2007 Review: Renault

November 8, 2007 at 4:57 am Leave a comment

This is the fourth in F1-Pitlane’s multi-part season review of each constructor. Today we look at Renault who were only going to go one way in 2007. Down.

When Fernando Alonso departed for pastures anew, the Enstone-based outfit were always going to find life tough adjusting. However, many on the grid thought that Heiki Kovalainen would prove, over time, a more than adequate replacement. Those hopes turned out to be false.

The car 

Given the amount of work that Renault had to do in 2006 just to keep up with a rampaging Ferrari team it isn’t surprising that that deflected attention from the development of the R27. What was a surprise was the extent to which Renault fell back to the pack. Not only had Ferrari usurped them but so did McLaren and BMW. They hung on for third in the Constructors Championship.

One of the issues was adapting to the Bridgestone compounds, which Renault struggled with all season. The team also wasn’t helped by some faulty wind tunnel work which hampered development in the early races. Perhaps the only bright note was the  unerring reliability of the car. Kovalainen, for instance, finished every race bar the last, where he crashed.

In fairness to Flavio and his clan the team realised pretty quick that further work on the 2007 car was futile and switched efforts to the 2008 incarnation. Whether this will enough to claw back any of the gap to the top team remains to be seen. One wonders whether Renault would have been this far behind with Alonso in the cockpit — perhaps he does add 6/10 after all.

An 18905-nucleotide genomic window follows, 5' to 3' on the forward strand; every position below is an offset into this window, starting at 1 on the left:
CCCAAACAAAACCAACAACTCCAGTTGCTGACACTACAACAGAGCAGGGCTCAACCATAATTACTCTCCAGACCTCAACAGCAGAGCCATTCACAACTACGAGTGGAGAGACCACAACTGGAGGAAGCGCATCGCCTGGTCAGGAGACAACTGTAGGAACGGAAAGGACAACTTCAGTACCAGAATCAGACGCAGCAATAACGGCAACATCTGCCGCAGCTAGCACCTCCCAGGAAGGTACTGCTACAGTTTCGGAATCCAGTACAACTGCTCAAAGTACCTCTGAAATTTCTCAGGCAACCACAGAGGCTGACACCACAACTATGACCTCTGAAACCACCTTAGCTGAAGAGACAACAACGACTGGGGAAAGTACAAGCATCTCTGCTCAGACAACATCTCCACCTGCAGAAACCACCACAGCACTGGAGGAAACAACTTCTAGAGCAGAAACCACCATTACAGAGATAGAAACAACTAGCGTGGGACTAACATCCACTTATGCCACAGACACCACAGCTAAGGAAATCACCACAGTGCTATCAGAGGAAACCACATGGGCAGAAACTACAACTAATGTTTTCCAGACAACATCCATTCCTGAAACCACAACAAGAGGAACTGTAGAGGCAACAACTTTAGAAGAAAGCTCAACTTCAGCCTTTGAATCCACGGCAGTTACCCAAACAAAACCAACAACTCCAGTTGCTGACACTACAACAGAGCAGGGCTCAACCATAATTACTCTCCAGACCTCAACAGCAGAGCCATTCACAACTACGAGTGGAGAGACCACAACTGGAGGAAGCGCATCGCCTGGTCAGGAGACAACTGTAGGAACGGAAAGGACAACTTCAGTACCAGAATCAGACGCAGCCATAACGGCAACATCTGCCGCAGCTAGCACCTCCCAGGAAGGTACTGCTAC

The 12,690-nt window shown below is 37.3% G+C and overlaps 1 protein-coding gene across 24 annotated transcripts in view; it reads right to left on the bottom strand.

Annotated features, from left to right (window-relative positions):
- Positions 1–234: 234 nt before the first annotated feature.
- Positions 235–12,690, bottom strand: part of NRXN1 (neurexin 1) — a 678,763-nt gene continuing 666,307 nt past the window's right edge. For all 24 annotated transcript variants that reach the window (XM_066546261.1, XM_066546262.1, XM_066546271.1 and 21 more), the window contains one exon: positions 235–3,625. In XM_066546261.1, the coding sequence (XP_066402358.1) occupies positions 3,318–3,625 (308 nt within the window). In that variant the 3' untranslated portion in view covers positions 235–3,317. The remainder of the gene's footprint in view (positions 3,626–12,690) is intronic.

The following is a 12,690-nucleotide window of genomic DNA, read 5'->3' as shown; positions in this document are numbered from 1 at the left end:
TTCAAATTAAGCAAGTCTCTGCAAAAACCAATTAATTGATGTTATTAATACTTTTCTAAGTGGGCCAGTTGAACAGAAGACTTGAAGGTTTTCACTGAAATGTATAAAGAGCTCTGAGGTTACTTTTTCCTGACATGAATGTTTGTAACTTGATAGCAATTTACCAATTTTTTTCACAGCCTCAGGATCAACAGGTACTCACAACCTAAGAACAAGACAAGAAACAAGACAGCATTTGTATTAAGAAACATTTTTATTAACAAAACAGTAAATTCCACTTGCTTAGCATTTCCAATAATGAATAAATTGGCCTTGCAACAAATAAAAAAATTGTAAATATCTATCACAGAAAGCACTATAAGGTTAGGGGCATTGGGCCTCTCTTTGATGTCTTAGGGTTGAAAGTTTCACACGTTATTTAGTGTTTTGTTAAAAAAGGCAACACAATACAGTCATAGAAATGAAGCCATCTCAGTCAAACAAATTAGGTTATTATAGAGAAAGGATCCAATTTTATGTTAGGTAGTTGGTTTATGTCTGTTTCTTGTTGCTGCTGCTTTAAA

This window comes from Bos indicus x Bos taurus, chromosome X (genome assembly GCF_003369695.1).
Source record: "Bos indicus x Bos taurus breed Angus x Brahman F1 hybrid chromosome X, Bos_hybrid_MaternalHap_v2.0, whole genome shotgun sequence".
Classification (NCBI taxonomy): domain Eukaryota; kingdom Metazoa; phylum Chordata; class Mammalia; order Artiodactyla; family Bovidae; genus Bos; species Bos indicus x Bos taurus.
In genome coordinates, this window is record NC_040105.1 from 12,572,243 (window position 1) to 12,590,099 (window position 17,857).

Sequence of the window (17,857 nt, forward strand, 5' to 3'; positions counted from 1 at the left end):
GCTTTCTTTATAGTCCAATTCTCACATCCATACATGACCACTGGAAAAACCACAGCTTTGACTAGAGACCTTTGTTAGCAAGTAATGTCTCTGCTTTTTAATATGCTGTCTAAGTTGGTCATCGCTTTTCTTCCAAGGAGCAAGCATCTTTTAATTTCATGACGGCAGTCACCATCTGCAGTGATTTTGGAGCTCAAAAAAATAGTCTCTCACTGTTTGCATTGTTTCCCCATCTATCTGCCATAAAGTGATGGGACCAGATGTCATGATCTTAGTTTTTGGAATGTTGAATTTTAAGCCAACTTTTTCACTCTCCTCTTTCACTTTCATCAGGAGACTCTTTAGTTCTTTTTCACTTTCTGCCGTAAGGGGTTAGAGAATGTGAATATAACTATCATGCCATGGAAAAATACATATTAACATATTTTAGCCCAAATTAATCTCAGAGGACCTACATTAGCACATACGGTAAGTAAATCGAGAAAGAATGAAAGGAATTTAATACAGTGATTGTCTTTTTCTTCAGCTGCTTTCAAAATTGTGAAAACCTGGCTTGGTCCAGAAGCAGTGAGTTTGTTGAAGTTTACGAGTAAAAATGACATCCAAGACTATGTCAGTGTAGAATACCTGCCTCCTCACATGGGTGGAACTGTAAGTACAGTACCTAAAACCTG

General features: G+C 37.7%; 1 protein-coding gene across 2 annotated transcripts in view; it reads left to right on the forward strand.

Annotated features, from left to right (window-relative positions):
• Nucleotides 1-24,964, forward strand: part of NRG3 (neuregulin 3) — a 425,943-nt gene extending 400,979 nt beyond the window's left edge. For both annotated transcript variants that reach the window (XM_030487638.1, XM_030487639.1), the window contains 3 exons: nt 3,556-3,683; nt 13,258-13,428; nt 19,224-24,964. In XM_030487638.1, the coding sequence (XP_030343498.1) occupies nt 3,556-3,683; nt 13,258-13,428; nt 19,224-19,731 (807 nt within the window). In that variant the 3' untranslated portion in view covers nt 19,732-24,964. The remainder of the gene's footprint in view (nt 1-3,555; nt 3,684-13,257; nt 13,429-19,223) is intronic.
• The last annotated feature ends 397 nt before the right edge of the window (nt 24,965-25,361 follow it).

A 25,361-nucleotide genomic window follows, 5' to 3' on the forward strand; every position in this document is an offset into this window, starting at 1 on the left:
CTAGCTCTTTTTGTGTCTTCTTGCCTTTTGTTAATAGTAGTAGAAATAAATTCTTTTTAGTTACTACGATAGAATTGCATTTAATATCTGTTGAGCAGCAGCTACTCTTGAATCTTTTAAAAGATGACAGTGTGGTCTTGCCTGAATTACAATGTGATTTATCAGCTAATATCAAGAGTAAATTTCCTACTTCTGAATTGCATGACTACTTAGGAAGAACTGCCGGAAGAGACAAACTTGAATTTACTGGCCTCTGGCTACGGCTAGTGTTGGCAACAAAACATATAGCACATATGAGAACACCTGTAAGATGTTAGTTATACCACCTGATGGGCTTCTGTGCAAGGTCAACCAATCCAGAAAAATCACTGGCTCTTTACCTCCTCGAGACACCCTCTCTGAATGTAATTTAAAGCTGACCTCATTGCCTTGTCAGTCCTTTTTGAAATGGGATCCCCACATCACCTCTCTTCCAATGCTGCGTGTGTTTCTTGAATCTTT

The organisation

Briatore continues to skipper the ship with a rod of iron and his flamboyant personality transcends the team.  Pat Symmonds heads up all the technical aspects of the team and he does a damn fine job. Given that the team has never traditionally been an F1 leader the successes over the first part of this decade has been nothing short of astonishing.

More pointed questions on Renault as an organisation centre on the commitment of the parent company to F1.  Renault has a history of pulling in and out of the sport and speculation continues that CEO Carlos Ghosn, a renowned cost cutter, could pull the plug. While the team was winning the decision to continue wasn’t too taxing. A couple of losing seasons could decisively shift sentiment.

The drivers

The loss of Alonso was undoubtedly a big blow but Renault were quietly confident that Heiki Kovalainen would be able to partially fill his shoes. That hope was proved forlorn in the first race and Kovalainen was exceptionally ragged leaving the circuit countless times. After the race, which to the surprise of everyone the Finn actually finished, Briatore publicly admonished his protege.

Kovalainen later admitted that he didn’t understand the onus of him to develop the car and accepted that he should spend more time with his engineers to develop the car jointly. The amazing thing was that Kovalainen had success across many formulas and he had graduated to F1 without understand how to work with his engineers — Flavio must have choked on his cornflakes as he heard that.

To Kovalainen’s credit by the mid-season he’d started to assert himself as Renault’s number one driver as Fisichella was consistently outraced and seemingly headed for retirement. The Finn even secured a podium in a monsoon-affected Japanese Grand Prix, and at one point it looked like he might secure an unlikely post-race victory as Lewis Hamilton was caught on handycam driving like a madman.

The outlook

Renault stated developing the F28 early and had a strong track record in F1 so expect next year’s car to be a lot stronger that this year’s. If Briatore can snare Fernando Alonso the future could be very, very bright.


Entry filed under: Renault, Teams.

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